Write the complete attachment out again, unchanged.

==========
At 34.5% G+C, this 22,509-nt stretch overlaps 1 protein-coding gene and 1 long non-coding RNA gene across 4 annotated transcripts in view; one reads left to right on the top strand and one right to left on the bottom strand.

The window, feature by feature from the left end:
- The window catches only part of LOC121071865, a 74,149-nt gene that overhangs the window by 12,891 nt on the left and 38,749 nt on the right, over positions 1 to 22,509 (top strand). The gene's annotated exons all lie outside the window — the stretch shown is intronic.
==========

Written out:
At 34.5% G+C, this 22,509-nt stretch overlaps 1 protein-coding gene and 1 long non-coding RNA gene across 4 annotated transcripts in view; one reads left to right on the top strand and one right to left on the bottom strand.

The window, feature by feature from the left end:
- The window catches only part of LOC121071865, a 74,149-nt gene that overhangs the window by 12,891 nt on the left and 38,749 nt on the right, over positions 1 to 22,509 (top strand). The gene's annotated exons all lie outside the window — the stretch shown is intronic.